Premises Liability Laws in New Jersey

Premises liability claims may be brought against property owners, landlords, easement holders, tenants, and others in charge of maintaining a property. If you have been injured while on someone else’s property, it is important to seek medical attention and file a claim as soon as possible. Our firm has guided countless clients to successful solutions. We will conduct a thorough investigation to determine who is responsible for your injuries, and will help you pursue justice.

Premises liability claims may be caused by a variety of dangerous conditions on a property. These involve slippery or wet floors, loose floorboards, snow and ice on walkways, broken handrails, poor lighting, and other hazardous conditions. Furthermore, property owners may be held liable for injuries caused by unsupervised or poorly trained employees, and by criminal conduct from inadequate security. The statute of limitations for personal injury claims in New Jersey is 2 years. Our team will help you file the documents in a timely manner to hold negligent property owners accountable.

In New Jersey, There Are 3 Classifications of Property Visitors

The state of New Jersey recognizes 3 kinds of visitors on a property, including:

  1. Invitees – visitors on a property for business or commercial reasons
  2. Licensees – visitors on a property for social or personal reasons
  3. Trespassers – visitors on a property with no permission or legal right to be there

Property owners owe the greatest duty of care to invitees. This means the owner must take utmost care to eliminate dangerous conditions on the property, or to at least warn invitees about dangerous conditions. Owners must also perform an inspection to identify and fix latent hazardous conditions on the property.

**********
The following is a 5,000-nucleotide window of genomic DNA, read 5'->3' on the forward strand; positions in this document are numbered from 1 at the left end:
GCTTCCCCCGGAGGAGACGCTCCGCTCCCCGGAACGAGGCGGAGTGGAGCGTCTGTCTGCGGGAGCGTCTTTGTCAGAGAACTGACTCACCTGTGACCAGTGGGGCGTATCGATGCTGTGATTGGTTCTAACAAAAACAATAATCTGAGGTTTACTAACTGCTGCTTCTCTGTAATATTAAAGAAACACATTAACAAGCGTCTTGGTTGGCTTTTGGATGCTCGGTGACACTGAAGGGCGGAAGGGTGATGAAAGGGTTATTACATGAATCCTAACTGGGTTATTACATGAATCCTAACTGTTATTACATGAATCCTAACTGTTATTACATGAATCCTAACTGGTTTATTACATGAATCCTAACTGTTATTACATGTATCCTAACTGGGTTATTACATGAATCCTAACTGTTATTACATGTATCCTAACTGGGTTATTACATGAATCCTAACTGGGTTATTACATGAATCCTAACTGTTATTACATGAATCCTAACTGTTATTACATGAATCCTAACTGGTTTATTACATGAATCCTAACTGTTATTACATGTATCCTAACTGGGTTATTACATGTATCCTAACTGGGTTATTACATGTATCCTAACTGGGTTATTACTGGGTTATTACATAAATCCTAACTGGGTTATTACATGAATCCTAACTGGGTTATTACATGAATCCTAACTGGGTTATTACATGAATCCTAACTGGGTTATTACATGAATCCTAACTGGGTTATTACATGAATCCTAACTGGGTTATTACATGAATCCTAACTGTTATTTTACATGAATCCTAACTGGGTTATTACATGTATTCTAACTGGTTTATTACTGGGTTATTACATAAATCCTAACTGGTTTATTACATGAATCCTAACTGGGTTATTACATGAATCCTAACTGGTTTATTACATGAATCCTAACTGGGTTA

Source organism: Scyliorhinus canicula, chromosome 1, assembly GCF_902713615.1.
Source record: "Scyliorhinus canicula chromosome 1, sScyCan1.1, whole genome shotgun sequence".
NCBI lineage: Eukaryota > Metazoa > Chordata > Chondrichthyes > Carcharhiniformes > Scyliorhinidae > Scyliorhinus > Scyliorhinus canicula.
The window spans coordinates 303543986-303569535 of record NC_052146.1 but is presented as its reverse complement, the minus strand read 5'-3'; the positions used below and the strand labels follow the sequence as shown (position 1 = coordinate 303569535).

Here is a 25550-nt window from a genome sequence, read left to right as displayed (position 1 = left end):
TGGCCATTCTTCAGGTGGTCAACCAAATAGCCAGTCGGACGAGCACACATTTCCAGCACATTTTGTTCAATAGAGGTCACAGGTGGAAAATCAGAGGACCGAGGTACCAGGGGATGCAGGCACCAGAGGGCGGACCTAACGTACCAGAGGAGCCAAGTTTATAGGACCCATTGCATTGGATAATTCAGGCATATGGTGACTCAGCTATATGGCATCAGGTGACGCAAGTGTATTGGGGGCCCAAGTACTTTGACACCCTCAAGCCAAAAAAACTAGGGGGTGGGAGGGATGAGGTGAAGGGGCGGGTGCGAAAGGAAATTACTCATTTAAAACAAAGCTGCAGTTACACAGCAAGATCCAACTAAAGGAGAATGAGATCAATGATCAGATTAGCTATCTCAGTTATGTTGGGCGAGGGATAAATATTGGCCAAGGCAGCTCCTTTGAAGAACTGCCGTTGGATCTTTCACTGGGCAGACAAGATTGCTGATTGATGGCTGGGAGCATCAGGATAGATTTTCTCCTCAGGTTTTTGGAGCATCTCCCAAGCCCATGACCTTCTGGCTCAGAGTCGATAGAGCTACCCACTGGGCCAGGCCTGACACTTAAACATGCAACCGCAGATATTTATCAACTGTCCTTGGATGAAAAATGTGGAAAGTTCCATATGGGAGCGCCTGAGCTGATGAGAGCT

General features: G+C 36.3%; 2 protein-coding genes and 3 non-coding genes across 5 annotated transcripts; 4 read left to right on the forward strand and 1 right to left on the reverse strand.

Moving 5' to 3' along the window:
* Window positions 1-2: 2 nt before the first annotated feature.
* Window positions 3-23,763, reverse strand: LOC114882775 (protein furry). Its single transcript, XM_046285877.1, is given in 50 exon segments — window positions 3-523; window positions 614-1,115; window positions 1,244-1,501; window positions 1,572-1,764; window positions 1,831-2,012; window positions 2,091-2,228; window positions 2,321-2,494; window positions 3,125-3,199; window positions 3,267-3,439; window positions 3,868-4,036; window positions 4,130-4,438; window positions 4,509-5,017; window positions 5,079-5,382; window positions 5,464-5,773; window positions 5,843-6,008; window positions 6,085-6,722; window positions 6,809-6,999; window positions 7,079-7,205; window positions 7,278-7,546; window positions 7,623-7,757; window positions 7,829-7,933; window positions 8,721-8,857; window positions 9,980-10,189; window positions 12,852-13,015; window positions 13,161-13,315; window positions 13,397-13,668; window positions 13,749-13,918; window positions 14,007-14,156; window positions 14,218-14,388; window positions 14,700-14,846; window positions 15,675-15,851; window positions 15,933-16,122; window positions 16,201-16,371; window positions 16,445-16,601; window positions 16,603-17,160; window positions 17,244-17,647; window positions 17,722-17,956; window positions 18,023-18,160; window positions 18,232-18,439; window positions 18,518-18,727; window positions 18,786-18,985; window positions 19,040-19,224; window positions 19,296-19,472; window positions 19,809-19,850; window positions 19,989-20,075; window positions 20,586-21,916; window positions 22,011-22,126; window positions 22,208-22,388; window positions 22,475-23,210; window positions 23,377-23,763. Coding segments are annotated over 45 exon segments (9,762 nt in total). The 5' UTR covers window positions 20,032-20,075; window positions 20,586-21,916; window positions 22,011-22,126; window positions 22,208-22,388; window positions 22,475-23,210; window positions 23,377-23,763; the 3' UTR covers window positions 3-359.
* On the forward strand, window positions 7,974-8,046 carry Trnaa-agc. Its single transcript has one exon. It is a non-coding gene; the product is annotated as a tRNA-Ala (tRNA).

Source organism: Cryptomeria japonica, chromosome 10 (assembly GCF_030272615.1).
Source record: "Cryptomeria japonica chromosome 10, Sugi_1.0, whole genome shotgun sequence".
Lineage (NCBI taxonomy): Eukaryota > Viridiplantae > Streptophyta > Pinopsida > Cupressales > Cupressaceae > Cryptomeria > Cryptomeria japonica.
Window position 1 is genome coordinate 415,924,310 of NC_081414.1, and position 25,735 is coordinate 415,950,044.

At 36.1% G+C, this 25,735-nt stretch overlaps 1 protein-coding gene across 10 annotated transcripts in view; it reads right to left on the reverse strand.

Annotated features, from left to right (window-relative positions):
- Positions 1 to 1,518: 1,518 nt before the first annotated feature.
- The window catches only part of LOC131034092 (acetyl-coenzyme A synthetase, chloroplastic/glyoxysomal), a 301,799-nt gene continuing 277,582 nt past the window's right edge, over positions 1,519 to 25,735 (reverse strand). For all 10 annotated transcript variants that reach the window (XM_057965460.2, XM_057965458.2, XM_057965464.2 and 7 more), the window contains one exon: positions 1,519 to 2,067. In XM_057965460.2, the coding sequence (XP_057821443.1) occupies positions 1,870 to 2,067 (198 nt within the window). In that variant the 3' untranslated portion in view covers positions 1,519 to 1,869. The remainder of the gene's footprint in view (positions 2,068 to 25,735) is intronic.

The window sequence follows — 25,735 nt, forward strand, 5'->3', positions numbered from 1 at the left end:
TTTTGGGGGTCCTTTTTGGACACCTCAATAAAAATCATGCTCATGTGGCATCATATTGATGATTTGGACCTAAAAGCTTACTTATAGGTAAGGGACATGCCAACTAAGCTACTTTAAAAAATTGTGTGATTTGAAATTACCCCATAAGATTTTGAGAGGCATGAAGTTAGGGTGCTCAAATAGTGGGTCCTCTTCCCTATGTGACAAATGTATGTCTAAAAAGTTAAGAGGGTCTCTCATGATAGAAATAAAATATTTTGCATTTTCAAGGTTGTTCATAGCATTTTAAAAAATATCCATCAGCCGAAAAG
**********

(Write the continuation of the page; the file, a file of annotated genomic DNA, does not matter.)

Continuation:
Licensees are owed a reasonable duty of care. This means property owners must get rid of dangerous conditions and provide adequate warning to help keep licensees safe. However, property owners do not need to conduct an inspection to discover and fix latent hazards.

Trespassers are owed a minimal duty of care. This means a property owner should provide adequate warning of man-made conditions on a property that could harm or kill a trespasser. However, trespassers will have a much harder time receiving compensation in a premises liability lawsuit than licensees and invitees.

In Order to Pursue a Premises Liability Claim, You Must Prove 4 Things

When filing a claim for premises liability, you will need to show that:

  1. The defendant owed you a duty of care
  2. The defendant breached that duty of care
  3. This breach of the duty of care caused your injuries
  4. You suffered actual damages as a result

Depending on the situation, you may be able to receive a settlement for a variety of injury-related expenses, such as medical bills and lost wages. You may also be entitled to compensation for non-economic damages, such as pain and suffering, emotional distress, and loss of enjoyment of life. Punitive damages may also be awarded if the defendant acted with egregious or criminal behavior, or with gross disregard for human life.

Seek Justice with the Help of Our Woodbridge Premises Liability Attorneys

At Palmisano & Goodman, P.A., we believe negligent property owners must be held accountable in court. If you or a loved one have suffered injuries while on someone else’s property, we will investigate the situation to gather evidence. Our Woodbridge premises liability lawyers have the experience to handle any legal issues that may arise. We will answer your questions and guide you through the New Jersey legal system as you seek justice from those responsible.

Ready to schedule a free consultation? Call us today at (732) 709-4400 to get started.

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